Andrew Wiggins — the presumptive No. 1 overall pick next draft, a wing who can score in a variety of ways and is thought to have a Durant-level impact on a team — is just like every kid who grew up rooting for and dreaming of playing for his hometown team. He has taken shots in the gym, picturing himself in their jersey, counting down “3…2…1” and hitting the game winner.
Wiggans, who will play next season for Kansas, grew up in Toronto.
And he told esnewsreporting his dream is to play for the Raptors (as transcribed by the Toronto Sun).
After winning the Gatorade High School Athlete of the Year Award Tuesday, Wiggins told esnewsreporting.com he wants to win a national championship at Kansas, would love to play Kobe Bryant one-on-one and considers Michael Jordan the greatest ever, before talk turned to his preferred NBA home.
“I would like to say the Raptors, I want to play for them,” said Wiggins, who has been spotted many times sporting a Raptors cap.
Toronto, however, is not one of the teams going “woeful for Wiggins” next season — they have Rudy Gay, DeMar DeRozan, Kyle Lowry, and an improved Jonas Valanciunas (based on Summer League). The Raptors are not going to contend for a title next season, but they are not going to be in the running for the worst record in the NBA, either. Which makes it unlikely that they land Wiggins as a lot of teams are going to try and be bad to be near the top of a deep draft (that will be a big story the second half of next season).
But a boy can dream.
The Nets’ projected record this season came under greater scrutiny when the Celtics traded Brooklyn’s unprotected first-round pick to the Cavaliers in the Kyrie Irving trade. After finishing third-to-last and last the previous two years, were the Nets poised to take a step forward, or would they convey a very high pick to the Cavs?
Jeremy Lin, who missed 46 games last season, getting healthy was a reason for optimism in Brooklyn and pessimism in Cleveland. But it appears the veteran guard could be out a while.
Adrian Wojnarowski of ESPN:
Billy Reinhardt of Nets Daily:
If the injury is as bad as feared, what a bummer for Lin. He came to Brooklyn expecting to play a leading role on a developing team, and he just can’t stay healthy.
The Nets were probably more focused on developing their younger players, but – especially without their own draft picks – there was no harm in shooting for the playoffs. This appears to a blow to that (already unlikely) dream.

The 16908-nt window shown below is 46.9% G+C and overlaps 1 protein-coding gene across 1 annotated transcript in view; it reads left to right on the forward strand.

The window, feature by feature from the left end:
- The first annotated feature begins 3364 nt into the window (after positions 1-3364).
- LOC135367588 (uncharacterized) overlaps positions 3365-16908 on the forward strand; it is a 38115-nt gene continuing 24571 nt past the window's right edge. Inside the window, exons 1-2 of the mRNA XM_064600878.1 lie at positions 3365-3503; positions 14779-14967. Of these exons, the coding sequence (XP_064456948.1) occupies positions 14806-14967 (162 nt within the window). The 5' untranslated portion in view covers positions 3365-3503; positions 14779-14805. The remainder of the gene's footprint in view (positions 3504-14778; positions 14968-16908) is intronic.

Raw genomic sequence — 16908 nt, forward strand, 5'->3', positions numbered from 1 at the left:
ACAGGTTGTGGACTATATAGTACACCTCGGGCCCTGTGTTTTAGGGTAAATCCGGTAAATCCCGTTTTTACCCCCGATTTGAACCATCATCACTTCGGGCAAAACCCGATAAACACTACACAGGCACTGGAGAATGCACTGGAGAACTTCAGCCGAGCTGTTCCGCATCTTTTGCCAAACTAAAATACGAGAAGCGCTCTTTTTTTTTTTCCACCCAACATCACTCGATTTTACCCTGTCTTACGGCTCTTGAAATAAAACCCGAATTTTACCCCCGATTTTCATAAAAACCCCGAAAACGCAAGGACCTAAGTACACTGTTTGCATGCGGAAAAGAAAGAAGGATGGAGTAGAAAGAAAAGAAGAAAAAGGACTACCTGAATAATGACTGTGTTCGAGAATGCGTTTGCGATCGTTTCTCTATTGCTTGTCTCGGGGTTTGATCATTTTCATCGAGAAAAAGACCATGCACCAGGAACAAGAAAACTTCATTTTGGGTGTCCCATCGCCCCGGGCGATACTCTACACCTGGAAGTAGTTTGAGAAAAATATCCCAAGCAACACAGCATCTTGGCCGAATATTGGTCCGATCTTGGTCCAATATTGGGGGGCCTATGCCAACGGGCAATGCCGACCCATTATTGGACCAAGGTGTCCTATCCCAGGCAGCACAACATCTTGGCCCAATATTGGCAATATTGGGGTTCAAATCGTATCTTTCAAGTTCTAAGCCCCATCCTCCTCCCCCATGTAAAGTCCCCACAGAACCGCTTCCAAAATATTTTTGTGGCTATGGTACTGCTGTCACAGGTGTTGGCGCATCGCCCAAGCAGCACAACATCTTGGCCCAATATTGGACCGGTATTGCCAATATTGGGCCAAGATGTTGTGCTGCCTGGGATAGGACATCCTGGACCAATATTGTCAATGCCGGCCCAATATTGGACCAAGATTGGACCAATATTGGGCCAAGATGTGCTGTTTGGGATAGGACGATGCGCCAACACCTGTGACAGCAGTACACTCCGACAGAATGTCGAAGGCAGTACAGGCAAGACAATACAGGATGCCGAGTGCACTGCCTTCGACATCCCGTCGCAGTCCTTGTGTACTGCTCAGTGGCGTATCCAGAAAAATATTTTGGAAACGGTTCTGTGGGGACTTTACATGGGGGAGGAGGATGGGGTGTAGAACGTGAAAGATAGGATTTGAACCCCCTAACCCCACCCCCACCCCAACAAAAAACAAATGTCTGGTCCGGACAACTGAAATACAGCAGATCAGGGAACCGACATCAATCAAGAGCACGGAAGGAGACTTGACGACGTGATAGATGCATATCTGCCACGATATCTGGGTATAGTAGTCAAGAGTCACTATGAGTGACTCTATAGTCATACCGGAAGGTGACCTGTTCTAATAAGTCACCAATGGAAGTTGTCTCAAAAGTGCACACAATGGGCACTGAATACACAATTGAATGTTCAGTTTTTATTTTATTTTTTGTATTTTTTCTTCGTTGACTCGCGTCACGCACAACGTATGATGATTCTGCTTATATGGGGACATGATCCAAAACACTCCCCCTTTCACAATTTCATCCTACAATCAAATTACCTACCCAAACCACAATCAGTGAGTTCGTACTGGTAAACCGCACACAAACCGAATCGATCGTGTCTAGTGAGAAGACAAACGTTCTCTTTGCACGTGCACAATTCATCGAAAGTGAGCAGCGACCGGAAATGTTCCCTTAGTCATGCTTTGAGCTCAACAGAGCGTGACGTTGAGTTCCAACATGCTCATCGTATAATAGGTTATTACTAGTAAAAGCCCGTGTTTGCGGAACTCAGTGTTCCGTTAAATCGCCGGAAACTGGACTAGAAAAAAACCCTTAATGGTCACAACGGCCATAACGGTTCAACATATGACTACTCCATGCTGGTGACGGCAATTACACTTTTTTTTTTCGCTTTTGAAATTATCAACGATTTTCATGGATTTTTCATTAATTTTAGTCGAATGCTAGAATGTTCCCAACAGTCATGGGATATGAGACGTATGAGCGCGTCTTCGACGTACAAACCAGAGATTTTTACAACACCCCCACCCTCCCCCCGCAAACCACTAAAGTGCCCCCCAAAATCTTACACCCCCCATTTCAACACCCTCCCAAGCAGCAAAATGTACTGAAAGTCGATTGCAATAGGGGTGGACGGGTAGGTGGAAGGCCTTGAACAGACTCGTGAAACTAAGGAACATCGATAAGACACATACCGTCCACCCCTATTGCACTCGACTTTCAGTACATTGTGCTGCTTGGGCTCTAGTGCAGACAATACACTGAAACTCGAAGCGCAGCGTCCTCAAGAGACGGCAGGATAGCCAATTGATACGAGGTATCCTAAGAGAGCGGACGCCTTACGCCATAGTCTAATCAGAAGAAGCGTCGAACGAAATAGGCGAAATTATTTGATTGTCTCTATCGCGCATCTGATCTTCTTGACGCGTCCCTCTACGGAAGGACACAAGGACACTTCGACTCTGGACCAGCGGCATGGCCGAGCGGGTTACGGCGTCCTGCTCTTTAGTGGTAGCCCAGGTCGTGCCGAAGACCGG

It’s a boon to the Cavaliers, though. And whenever something significantly affects LeBron James‘ team, it has ramifications into the entire power dynamic of the Eastern Conference. For an injury to a player on a team most expect to be bad, the medical developments here will be tracked closely around the league.
Remember when Aaron Gordon was a promising fun player?
The Magic sidetracked him by playing him at small forward most of last season. But back at power forward, Gordon showed how he could push the pace as a four in Orlando’s season-opening win over the Heat.
There’s obviously flair in passing to yourself off the backboard, but it’s a sound way to improve position. Gordon did that to fantastic effect.
Gordon Hayward is going to have surgery on his ankle and leg, which should not be a surprise to anyone who saw the gruesome injury to his leg just 5:15 into his Celtics career. There is no timetable for his return yet, maybe he makes it back for the playoffs, but the Celtics are not going to rush him and he may well miss the entire season.
What next for Boston?
In this PBT Extra I cover the three things to watch for from Boston, which in the short term could mean the Kyrie Irving show. Longer term, not much changes.
Gordon Hayward broke his leg early in his Celtics debut – a devastating injury. He’s preparing for surgery tonight, per Jeff Goodman of ESPN:
First – after a perfect introduction from Marcus Smart – Hayward addressed the Boston crowd from his hospital bed before tonight’s game against the Bucks.
What’s up everybody? Just wanted to say thank you to everyone who has sent me your thoughts and prayers. I’m going to be alright. It’s hurting me that I can’t be there for the home opener. I want nothing more just to be with my teammates and walk out onto that floor tonight. But I’ll be supporting you guys from here and wishing you the best of luck. Kill it tonight. Thanks, guys.
At least this nice moment (and an outpouring of support) came out of such a gruesome injury.
And if Smart keeps setting up his teammates so well, maybe the Celtics’ offense will keep humming.